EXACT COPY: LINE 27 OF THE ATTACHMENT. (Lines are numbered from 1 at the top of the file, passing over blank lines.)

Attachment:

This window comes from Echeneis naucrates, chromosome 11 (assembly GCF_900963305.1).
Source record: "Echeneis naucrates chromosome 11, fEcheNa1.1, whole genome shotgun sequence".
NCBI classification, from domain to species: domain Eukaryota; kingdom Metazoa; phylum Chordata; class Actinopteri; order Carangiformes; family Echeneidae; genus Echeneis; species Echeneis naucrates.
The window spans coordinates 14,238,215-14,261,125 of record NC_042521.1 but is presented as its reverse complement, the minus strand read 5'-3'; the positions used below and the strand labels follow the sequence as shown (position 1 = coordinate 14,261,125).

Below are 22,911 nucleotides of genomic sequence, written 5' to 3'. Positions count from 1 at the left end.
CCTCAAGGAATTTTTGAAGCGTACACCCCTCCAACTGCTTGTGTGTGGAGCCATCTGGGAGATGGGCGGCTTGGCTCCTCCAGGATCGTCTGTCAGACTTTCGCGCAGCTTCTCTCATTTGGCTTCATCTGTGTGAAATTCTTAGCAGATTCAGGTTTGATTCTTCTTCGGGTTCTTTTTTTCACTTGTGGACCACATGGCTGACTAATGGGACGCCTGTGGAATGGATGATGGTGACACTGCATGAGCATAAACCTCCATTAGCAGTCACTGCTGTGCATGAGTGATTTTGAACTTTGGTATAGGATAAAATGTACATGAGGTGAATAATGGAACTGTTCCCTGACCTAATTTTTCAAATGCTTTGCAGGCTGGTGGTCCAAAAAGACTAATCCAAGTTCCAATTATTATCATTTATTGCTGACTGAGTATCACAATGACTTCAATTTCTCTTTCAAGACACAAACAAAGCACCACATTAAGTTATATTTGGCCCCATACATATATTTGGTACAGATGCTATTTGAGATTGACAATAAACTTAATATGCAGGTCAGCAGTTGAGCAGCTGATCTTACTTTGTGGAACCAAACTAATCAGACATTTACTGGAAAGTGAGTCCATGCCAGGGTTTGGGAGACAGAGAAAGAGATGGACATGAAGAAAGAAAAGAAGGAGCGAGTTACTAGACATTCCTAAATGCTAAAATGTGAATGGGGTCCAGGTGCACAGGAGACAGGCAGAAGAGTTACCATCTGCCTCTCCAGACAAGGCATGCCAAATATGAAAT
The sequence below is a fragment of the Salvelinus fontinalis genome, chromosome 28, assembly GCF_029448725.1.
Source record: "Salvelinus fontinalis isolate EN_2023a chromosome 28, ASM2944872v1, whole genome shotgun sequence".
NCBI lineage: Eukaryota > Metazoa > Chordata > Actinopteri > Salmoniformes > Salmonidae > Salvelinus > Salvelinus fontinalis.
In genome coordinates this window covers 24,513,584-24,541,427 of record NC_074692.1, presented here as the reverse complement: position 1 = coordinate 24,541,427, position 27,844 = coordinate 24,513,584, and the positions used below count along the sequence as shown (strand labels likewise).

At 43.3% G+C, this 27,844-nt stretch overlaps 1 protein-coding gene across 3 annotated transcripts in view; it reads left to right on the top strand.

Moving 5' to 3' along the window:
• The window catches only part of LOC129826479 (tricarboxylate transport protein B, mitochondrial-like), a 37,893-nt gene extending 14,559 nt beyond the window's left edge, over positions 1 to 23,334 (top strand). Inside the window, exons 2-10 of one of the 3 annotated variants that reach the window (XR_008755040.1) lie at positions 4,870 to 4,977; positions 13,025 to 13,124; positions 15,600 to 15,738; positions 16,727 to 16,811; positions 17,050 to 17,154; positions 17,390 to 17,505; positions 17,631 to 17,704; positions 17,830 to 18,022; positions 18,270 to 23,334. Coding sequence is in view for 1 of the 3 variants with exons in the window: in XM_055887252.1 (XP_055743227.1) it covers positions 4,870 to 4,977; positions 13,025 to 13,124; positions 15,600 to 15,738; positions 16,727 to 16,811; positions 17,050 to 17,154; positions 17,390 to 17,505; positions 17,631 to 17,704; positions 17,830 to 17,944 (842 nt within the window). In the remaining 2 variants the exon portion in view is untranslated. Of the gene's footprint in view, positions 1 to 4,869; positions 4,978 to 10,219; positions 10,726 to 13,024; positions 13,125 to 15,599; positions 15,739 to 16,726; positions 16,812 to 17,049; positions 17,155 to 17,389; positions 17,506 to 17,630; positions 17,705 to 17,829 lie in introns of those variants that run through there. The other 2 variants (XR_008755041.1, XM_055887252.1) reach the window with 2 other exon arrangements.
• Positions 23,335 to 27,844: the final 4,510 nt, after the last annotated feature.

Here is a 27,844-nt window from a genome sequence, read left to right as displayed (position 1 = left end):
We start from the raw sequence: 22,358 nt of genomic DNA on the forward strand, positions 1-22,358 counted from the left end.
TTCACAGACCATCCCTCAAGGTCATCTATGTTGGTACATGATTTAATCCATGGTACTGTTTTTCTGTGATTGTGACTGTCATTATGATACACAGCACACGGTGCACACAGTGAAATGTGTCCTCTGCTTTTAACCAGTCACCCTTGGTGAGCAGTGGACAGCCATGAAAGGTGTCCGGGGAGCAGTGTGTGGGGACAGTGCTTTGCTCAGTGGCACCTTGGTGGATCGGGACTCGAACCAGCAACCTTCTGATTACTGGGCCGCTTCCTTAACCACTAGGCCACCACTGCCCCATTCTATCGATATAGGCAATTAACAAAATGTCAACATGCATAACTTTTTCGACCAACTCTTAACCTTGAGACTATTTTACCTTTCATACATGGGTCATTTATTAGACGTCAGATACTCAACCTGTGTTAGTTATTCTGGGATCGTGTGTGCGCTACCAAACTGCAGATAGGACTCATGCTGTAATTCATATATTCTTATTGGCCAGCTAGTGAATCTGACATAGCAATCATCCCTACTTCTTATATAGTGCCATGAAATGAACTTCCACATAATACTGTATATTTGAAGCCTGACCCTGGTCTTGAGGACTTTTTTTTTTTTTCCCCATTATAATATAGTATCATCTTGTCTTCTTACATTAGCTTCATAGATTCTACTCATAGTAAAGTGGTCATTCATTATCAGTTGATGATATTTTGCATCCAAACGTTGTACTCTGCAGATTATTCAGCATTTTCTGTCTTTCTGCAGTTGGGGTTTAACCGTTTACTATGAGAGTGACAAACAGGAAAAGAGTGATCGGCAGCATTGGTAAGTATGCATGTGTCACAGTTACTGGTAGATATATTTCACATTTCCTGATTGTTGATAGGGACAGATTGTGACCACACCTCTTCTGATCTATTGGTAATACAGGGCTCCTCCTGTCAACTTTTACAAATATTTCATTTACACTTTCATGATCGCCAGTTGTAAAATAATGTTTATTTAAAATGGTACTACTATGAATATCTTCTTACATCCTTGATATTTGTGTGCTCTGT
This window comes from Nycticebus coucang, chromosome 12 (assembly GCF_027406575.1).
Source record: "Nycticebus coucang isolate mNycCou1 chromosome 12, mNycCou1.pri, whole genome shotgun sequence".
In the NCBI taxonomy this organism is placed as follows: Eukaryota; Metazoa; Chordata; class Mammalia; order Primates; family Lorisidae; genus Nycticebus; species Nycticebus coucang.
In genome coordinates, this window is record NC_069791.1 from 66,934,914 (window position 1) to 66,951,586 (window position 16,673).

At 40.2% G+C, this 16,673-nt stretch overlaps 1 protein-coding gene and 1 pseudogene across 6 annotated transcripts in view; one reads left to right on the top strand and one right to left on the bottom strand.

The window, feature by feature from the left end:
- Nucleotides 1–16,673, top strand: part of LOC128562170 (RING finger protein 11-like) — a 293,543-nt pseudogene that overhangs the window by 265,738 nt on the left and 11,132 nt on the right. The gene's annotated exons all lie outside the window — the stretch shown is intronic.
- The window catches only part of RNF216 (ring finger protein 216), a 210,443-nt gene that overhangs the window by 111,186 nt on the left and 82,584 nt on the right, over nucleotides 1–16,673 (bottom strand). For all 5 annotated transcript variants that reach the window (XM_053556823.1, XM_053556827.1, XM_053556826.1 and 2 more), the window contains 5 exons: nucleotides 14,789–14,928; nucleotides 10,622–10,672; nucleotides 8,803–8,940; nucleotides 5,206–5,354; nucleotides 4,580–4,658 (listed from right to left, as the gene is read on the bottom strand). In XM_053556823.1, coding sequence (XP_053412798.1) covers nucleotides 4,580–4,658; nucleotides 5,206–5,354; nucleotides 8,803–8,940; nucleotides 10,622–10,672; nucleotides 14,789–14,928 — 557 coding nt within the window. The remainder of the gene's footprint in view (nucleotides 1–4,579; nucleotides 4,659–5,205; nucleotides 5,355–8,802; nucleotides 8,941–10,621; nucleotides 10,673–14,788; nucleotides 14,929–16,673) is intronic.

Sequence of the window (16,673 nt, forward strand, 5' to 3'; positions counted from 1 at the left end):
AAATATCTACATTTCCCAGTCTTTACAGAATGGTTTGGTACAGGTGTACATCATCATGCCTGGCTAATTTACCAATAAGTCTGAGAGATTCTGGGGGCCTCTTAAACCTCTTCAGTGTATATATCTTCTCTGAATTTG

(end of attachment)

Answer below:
AAATATCTACATTTCCCAGTCTTTACAGAATGGTTTGGTACAGGTGTACATCATCATGCCTGGCTAATTTACCAATAAGTCTGAGAGATTCTGGGGGCCTCTTAAACCTCTTCAGTGTATATATCTTCTCTGAATTTG